Business Insider always runs a good line in infographics and one from earlier this week caught our attention. Sourced from MBA Online, it provides a boggling array of "A Day in the Internet" stats — certainly enough to keep your average marketing manager in PowerPoint rapture for months to come.
Here's just a few for you: “In one day, enough information is consumed by internet traffic to fill 168 million DVDs.”
If you think the spam monster has been put back in the box, then think again. Each day 294 billion emails are sent — the chart helpfully noted that it would take two years to process that much snail mail in the US.
And across the top social media sites each day, 172 million users visit Facebook, 40 million visit Twitter and 22 million visit LinkedIn. There’s more of course, most of it very entertaining. But of course, it would be hardly fair blogging to copy it all so instead if you have a few minutes to kill, or perhaps a PowerPoint presentation due for the board by 5pm tonight, point your browser here .
Apple goes Microsoft on Android, yep you read that right
Business Insider also has a slightly more serious piece sourced this time from Dow Jones Newswires (isn't it great how we all get paid for pointing to each other’s stories). It suggests that Apple has adopted a strategy right out of the Microsoft playbook.
According to the story, “(Apple) found some patents, accused Android of infringing them, and then approached Android resellers for license fees. A lot of Android resellers, including Samsung and HTC, paid up. Microsoft filed lawsuits against companies that refused, like Barnes & Noble and Motorola which is soon becoming part of Google.”
Writer Matt Rosoff said the point of the exercise is not so much revenue generation but value destruction. The goal apparently is simply to make the Androids more expensive for resellers.
Or as the original DJNW story puts it, “Android has proliferated so widely that shutting the software out of the market using injunctions is no longer practical, one of the people said. Licensing is an alternative that could add cost to Android development and make it less appealing for manufacturers.”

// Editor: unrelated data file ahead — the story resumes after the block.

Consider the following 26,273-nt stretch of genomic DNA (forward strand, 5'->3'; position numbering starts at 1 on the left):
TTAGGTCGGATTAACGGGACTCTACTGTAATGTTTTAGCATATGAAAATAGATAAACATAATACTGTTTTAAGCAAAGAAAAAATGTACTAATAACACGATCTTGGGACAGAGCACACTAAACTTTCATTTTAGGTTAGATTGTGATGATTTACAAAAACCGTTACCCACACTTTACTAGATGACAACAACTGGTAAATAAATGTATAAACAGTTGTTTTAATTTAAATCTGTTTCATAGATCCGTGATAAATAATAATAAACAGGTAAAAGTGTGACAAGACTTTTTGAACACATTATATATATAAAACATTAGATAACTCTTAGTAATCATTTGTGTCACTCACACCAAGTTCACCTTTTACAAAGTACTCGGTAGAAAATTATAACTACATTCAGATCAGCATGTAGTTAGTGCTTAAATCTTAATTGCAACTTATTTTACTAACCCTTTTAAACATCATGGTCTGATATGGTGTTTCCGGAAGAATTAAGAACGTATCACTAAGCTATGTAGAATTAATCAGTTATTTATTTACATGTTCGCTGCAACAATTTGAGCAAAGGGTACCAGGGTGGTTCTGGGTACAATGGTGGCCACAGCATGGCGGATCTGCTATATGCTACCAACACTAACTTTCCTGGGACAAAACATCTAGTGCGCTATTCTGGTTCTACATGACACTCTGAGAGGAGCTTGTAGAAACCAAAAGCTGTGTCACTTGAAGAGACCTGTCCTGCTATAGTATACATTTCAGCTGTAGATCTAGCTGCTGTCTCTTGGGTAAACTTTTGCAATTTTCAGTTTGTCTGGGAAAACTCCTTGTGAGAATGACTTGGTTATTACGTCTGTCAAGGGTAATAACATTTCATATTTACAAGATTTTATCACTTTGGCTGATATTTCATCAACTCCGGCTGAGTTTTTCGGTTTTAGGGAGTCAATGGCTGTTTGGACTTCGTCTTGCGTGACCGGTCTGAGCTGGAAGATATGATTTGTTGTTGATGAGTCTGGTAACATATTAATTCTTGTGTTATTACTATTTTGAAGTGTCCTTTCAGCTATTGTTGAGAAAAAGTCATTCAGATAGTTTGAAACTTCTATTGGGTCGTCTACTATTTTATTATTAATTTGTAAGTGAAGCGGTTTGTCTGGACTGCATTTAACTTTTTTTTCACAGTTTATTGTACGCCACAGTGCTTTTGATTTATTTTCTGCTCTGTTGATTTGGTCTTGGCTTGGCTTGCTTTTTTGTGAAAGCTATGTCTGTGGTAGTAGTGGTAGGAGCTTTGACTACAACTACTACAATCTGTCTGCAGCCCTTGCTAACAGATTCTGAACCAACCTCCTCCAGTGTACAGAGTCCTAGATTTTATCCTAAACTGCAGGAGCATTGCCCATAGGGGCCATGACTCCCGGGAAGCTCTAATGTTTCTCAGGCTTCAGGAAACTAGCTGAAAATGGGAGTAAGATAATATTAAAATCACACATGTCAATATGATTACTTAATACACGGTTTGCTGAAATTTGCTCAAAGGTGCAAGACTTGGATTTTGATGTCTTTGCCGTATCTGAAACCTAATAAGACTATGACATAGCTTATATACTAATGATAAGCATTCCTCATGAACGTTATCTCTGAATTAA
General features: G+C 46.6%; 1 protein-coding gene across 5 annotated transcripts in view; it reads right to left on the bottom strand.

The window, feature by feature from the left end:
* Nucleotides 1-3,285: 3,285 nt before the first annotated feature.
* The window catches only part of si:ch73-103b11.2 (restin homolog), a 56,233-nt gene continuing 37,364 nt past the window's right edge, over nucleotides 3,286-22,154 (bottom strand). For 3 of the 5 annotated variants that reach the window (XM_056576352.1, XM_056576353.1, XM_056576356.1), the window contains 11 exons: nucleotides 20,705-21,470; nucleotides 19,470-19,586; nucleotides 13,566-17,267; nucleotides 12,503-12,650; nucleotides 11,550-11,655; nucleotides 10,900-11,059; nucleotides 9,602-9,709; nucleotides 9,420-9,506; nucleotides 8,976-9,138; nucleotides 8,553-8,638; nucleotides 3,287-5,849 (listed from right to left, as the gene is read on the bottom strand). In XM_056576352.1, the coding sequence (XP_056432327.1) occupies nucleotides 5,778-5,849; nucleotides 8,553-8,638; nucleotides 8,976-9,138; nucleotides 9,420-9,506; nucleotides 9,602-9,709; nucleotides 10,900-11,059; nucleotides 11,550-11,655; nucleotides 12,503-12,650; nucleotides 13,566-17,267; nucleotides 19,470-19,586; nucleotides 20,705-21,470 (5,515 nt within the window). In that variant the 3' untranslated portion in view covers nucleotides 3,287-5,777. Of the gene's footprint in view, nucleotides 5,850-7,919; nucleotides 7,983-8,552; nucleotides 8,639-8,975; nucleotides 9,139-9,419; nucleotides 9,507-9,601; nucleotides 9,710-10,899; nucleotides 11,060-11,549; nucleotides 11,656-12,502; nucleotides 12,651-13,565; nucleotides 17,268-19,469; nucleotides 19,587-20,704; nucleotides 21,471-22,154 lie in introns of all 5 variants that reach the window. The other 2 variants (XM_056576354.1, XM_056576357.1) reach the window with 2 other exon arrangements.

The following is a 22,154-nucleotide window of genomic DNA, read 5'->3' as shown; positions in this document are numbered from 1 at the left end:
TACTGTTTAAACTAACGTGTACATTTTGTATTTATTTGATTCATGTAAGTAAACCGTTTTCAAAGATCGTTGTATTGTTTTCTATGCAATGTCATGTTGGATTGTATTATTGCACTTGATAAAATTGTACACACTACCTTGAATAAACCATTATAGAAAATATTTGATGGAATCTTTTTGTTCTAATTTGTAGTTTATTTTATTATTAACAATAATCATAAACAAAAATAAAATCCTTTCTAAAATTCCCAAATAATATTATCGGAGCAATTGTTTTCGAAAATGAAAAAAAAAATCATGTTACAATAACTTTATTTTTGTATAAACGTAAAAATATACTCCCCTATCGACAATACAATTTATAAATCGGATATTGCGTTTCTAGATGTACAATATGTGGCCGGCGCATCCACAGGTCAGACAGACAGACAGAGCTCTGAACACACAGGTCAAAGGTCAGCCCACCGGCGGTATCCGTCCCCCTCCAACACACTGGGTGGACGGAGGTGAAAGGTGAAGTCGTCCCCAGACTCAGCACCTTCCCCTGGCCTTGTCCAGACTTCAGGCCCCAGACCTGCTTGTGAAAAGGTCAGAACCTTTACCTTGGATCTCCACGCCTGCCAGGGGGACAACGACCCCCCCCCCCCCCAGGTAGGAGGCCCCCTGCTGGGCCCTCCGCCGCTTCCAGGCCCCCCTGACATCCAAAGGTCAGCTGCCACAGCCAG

There can be only one
When you're a verb, you don't spend a lot of time worrying about your brand. Which is why Google’s move to rebrand the Android App Store, Google Music and Google eBookstore (a genuinely awful name) as Google Play is kind of interesting.
According to <i>Mashable</i>, “The change is more in name than in functionality. In short, it’s an attempt by Google to break down the walls surrounding each of its content offerings. While users may have known that Google sells Android apps, some may have had less knowledge of its video or book offerings.”
The article said that Google is also integrating social sharing into Google Play.
What will be of longer term interest to Grok is what Google does around the branding of the output from Motorola Mobile unit that it stumped up several gazillion dollars for last year, and exactly what it will mean for all those other Android manufacturers. But that’s for another day.
There can be only two
The latest comScore data for the US for mobile phones was released yesterday and covered by <i>Techcrunch</i> . The number of smartphone users finally cracked the 100 million mark last month, up 13 per cent since October last year. But perhaps what is more interesting is how much petrol is left in the tank. comScore estimates there are still another 134 million older units in the US, meaning the upgrade cycle has a long, long way to run. That’s good news for IOS and Android. Android dominates the smartphone market share at 48.6 per cent, with IOS second at 29.5 per cent. Both operating systems grew in market share during the period covered.
Andrew Birmingham is the CEO of Silicon Gully Investment.
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